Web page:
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Most estate plans aren't dealing with digital assets properly

Advisers need to help ensure that their clients' digital assets are properly managed and dispersed upon incompetency or death

May 11, 2017 @ 1:40 pm

By Jamie Hopkins

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Estate planning is an unpopular topic because it often deals with the harsh realities of loss and death. Far too many people do not have an updated estate plan that meets their current needs, goals or desires. However, having a written estate plan in place is crucial to protecting your client's family, wealth and their own peace of mind. Technology, often seen as a means to ease our burdens, has created new challenges for estate planning. In fact, the need for estate planning for digital assets has rendered many of the existing estate plans, wills and trusts in the United States ill-equipped to handle the full range of an individual's assets.

So, what are digital assets? Most likely, when you hear "digital assets," what first comes to mind are smart phones and computers. However, digital assets are not these storage and display devices, but rather, the information stored on them and online. For example, the information and property stored on Facebook, Gmail, Yahoo, Twitter, blogs, business or personal websites and online banking accounts would be considered digital assets.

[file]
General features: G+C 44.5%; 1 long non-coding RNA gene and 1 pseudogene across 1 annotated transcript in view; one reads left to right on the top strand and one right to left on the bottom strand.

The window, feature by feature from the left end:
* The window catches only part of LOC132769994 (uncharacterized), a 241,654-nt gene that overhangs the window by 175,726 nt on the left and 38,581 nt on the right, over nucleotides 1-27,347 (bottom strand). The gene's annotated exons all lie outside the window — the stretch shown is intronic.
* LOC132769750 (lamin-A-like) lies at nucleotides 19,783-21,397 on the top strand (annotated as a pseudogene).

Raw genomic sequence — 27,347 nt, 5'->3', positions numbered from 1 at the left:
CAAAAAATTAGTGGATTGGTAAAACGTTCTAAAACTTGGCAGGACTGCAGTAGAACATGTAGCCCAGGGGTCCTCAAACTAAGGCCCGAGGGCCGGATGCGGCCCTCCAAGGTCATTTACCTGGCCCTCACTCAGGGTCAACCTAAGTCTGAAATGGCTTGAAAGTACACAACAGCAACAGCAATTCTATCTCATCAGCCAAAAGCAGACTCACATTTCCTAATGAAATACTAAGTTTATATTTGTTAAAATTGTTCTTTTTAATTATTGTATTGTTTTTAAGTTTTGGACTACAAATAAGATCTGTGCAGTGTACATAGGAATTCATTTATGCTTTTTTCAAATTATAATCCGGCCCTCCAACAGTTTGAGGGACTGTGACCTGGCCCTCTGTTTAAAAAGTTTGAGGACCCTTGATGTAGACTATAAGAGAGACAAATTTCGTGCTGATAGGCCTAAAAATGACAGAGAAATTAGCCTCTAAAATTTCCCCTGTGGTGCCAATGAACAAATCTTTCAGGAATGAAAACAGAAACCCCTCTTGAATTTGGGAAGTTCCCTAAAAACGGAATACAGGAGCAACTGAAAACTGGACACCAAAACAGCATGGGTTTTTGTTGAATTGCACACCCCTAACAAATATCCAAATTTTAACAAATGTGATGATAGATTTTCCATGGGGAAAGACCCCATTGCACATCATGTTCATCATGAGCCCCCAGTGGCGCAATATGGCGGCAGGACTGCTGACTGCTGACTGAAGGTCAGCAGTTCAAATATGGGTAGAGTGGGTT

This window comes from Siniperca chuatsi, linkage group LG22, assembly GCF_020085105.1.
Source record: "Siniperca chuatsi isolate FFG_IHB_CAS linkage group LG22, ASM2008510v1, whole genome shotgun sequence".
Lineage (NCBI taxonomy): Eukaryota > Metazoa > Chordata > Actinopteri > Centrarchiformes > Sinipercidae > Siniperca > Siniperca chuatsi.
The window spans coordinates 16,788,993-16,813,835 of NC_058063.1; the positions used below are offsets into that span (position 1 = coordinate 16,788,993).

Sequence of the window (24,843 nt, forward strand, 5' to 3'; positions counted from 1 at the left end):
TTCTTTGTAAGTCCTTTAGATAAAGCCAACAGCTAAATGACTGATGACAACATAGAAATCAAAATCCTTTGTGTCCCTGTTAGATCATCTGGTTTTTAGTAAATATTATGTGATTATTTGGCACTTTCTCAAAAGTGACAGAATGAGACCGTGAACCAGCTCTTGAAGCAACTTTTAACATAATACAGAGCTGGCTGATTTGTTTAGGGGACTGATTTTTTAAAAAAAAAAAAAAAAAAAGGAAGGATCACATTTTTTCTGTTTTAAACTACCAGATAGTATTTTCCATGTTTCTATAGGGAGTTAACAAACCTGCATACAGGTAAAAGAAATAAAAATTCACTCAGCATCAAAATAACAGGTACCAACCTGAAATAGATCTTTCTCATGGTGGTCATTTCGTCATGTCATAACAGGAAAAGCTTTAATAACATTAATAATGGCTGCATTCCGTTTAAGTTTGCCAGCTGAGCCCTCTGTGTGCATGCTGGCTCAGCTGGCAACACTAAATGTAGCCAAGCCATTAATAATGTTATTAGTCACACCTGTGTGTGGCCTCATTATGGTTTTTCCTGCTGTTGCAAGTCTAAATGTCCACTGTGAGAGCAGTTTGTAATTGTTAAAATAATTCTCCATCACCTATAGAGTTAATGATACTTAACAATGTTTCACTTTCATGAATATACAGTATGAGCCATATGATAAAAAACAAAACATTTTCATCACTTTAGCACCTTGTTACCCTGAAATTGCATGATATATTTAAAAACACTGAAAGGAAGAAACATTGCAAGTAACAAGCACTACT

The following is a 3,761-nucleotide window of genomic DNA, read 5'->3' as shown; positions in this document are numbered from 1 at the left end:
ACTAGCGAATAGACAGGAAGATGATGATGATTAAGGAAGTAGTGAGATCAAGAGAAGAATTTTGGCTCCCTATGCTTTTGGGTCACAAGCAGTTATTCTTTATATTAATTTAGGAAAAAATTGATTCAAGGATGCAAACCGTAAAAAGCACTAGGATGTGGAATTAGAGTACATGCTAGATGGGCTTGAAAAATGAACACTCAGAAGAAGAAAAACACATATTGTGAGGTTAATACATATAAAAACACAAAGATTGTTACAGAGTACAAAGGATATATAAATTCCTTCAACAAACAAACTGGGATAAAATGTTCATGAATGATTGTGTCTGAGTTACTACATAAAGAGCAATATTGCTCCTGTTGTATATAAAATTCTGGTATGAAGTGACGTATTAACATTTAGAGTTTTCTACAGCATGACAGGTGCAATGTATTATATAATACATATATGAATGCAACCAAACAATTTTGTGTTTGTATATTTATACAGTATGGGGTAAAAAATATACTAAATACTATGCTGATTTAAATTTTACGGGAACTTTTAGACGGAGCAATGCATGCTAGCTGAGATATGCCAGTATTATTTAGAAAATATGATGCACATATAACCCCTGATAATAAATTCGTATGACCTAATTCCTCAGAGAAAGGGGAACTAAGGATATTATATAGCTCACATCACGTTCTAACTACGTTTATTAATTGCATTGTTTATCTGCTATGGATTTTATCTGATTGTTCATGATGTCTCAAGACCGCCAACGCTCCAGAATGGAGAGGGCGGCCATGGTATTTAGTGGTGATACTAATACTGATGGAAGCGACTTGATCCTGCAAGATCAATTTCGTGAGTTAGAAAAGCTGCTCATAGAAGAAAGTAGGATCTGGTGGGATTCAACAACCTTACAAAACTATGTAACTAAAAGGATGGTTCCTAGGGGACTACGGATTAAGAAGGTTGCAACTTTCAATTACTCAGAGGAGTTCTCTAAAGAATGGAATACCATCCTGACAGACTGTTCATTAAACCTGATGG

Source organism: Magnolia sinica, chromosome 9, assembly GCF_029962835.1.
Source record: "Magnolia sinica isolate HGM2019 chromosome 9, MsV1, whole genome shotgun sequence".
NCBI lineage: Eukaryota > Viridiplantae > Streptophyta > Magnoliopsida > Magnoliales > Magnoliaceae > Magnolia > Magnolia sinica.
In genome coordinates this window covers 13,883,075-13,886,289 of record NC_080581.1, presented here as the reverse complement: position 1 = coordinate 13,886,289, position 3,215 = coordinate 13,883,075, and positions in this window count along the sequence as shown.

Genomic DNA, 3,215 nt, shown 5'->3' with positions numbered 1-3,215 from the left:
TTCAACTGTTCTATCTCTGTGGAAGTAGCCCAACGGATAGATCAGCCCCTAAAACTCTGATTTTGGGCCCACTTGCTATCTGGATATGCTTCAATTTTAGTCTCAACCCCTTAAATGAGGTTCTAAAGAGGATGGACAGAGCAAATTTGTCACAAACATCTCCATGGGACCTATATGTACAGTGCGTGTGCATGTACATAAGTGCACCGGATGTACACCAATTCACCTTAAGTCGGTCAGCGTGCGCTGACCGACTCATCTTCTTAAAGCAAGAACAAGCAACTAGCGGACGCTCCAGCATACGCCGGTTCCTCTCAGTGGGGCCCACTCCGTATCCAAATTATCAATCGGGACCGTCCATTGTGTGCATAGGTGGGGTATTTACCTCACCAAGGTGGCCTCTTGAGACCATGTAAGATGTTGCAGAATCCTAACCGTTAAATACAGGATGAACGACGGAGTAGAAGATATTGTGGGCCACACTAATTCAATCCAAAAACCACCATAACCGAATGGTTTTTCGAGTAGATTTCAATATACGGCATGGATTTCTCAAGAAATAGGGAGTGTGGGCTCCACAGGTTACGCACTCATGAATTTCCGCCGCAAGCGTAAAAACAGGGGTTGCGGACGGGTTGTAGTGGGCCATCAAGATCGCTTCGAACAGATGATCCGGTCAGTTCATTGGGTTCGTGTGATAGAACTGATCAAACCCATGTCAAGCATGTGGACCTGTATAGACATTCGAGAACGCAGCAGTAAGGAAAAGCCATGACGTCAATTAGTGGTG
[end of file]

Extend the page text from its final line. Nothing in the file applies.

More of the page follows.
(More: The latest wrinkle in estate planning: Digital assets)

Are your client's digital assets valuable? At first glance, you might think your clients do not need to worry about these accounts because they are not valuable; however, you would be wrong. Many of these accounts have financial information or contain important communications, photos and videos. For some clients, their digitals assets, like a blog or website, may even drive their small business income. Other digital assets like BitCoin, frequent flier miles or other online rewards points have clearer financial value. It is also becoming more and more popular to purchase songs, movies, books or other assets online in a purely digital form, such as with iTunes. All of these assets have either financial or sentimental value. In some cases, digital assets left unattended, while perhaps offering no financial benefit to the client or their heirs, could still represent a financial risk. For instance, if the client has online shopping accounts with stored credit card information, you should make sure these accounts are accounted for and properly managed in case of death or incapacity. Unfortunately, online theft, including post-mortem online theft, has been steadily increasing.